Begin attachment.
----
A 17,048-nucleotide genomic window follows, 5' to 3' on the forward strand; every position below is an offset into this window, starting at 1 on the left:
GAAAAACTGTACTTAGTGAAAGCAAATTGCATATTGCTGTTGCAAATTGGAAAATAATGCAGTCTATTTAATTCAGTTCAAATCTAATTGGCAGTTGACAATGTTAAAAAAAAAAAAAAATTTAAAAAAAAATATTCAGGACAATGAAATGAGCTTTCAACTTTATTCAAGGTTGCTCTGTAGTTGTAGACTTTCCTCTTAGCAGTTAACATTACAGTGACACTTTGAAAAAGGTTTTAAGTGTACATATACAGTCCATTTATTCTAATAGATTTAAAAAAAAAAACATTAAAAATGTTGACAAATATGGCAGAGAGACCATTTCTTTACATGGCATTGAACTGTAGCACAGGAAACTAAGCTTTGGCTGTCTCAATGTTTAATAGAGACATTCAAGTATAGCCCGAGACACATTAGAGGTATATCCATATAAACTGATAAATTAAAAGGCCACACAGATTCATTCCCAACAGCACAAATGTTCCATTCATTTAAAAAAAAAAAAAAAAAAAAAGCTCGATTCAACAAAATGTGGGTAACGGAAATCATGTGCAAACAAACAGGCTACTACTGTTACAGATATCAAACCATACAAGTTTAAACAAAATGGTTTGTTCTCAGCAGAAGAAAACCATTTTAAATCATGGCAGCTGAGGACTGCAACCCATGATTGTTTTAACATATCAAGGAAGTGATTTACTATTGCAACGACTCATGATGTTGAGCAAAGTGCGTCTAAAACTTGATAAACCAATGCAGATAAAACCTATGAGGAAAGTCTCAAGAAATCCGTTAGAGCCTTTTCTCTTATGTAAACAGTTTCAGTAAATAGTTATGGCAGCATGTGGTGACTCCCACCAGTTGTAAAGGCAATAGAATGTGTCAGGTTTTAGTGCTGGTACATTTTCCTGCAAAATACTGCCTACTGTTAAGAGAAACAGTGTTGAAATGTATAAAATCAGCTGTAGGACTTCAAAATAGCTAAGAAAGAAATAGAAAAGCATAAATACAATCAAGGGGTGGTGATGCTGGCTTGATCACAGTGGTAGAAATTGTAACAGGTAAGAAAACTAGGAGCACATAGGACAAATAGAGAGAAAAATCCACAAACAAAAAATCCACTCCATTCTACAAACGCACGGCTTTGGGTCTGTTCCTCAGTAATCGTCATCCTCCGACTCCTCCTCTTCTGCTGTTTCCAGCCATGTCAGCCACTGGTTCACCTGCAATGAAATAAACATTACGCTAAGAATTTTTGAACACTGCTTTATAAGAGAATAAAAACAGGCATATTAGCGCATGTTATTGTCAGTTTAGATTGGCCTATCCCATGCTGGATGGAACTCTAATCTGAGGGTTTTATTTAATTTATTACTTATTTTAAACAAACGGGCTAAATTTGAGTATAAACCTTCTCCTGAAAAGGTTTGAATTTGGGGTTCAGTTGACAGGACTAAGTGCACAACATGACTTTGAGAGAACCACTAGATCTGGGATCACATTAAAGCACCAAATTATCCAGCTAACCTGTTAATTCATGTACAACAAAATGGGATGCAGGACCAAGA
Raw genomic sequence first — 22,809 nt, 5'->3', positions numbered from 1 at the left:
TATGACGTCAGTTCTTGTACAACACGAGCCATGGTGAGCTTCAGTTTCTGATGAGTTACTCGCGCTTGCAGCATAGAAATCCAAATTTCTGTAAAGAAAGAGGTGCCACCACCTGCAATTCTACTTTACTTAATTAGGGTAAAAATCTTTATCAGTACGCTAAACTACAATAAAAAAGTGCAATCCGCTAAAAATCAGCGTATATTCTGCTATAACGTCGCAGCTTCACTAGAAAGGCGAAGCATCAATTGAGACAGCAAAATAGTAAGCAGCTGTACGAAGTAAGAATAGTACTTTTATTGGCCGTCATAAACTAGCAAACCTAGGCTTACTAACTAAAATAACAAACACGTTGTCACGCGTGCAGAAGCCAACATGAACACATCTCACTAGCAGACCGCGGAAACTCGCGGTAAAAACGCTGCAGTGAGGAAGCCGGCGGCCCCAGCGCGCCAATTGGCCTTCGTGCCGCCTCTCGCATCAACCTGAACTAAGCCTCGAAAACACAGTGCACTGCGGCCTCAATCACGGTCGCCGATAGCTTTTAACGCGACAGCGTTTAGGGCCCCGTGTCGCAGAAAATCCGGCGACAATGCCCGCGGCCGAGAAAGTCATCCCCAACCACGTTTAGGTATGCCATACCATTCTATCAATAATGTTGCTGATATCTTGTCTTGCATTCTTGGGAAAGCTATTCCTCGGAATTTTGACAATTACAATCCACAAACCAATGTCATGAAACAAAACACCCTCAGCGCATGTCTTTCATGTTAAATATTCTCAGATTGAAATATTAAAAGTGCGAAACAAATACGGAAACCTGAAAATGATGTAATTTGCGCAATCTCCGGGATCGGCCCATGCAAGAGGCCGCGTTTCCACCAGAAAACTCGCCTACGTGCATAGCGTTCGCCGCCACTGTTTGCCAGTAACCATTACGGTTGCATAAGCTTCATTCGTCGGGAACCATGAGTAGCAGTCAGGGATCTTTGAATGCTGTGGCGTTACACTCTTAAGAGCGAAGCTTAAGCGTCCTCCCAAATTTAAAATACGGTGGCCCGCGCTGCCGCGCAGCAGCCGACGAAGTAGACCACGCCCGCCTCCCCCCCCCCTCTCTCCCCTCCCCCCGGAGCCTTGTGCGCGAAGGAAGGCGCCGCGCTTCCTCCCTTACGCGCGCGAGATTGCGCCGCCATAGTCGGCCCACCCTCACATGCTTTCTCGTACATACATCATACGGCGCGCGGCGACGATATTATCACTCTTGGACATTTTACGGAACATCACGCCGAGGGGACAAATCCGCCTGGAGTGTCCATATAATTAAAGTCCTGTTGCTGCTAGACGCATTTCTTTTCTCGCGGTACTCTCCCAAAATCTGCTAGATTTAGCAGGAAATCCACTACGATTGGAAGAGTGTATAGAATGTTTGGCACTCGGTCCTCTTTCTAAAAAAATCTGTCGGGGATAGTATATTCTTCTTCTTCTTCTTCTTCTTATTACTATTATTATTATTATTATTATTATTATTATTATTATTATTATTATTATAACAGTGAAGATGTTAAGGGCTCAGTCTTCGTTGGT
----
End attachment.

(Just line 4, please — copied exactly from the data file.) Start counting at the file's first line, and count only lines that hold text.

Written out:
TATGACGTCAGTTCTTGTACAACACGAGCCATGGTGAGCTTCAGTTTCTGATGAGTTACTCGCGCTTGCAGCATAGAAATCCAAATTTCTGTAAAGAAAGAGGTGCCACCACCTGCAATTCTACTTTACTTAATTAGGGTAAAAATCTTTATCAGTACGCTAAACTACAATAAAAAAGTGCAATCCGCTAAAAATCAGCGTATATTCTGCTATAACGTCGCAGCTTCACTAGAAAGGCGAAGCATCAATTGAGACAGCAAAATAGTAAGCAGCTGTACGAAGTAAGAATAGTACTTTTATTGGCCGTCATAAACTAGCAAACCTAGGCTTACTAACTAAAATAACAAACACGTTGTCACGCGTGCAGAAGCCAACATGAACACATCTCACTAGCAGACCGCGGAAACTCGCGGTAAAAACGCTGCAGTGAGGAAGCCGGCGGCCCCAGCGCGCCAATTGGCCTTCGTGCCGCCTCTCGCATCAACCTGAACTAAGCCTCGAAAACACAGTGCACTGCGGCCTCAATCACGGTCGCCGATAGCTTTTAACGCGACAGCGTTTAGGGCCCCGTGTCGCAGAAAATCCGGCGACAATGCCCGCGGCCGAGAAAGTCATCCCCAACCACGTTTAGGTATGCCATACCATTCTATCAATAATGTTGCTGATATCTTGTCTTGCATTCTTGGGAAAGCTATTCCTCGGAATTTTGACAATTACAATCCACAAACCAATGTCATGAAACAAAACACCCTCAGCGCATGTCTTTCATGTTAAATATTCTCAGATTGAAATATTAAAAGTGCGAAACAAATACGGAAACCTGAAAATGATGTAATTTGCGCAATCTCCGGGATCGGCCCATGCAAGAGGCCGCGTTTCCACCAGAAAACTCGCCTACGTGCATAGCGTTCGCCGCCACTGTTTGCCAGTAACCATTACGGTTGCATAAGCTTCATTCGTCGGGAACCATGAGTAGCAGTCAGGGATCTTTGAATGCTGTGGCGTTACACTCTTAAGAGCGAAGCTTAAGCGTCCTCCCAAATTTAAAATACGGTGGCCCGCGCTGCCGCGCAGCAGCCGACGAAGTAGACCACGCCCGCCTCCCCCCCCCCTCTCTCCCCTCCCCCCGGAGCCTTGTGCGCGAAGGAAGGCGCCGCGCTTCCTCCCTTACGCGCGCGAGATTGCGCCGCCATAGTCGGCCCACCCTCACATGCTTTCTCGTACATACATCATACGGCGCGCGGCGACGATATTATCACTCTTGGACATTTTACGGAACATCACGCCGAGGGGACAAATCCGCCTGGAGTGTCCATATAATTAAAGTCCTGTTGCTGCTAGACGCATTTCTTTTCTCGCGGTACTCTCCCAAAATCTGCTAGATTTAGCAGGAAATCCACTACGATTGGAAGAGTGTATAGAATGTTTGGCACTCGGTCCTCTTTCTAAAAAAATCTGTCGGGGATAGTATATTCTTCTTCTTCTTCTTCTTCTTATTACTATTATTATTATTATTATTATTATTATTATTATTATTATTATTATTATAACAGTGAAGATGTTAAGGGCTCAGTCTTCGTTGGT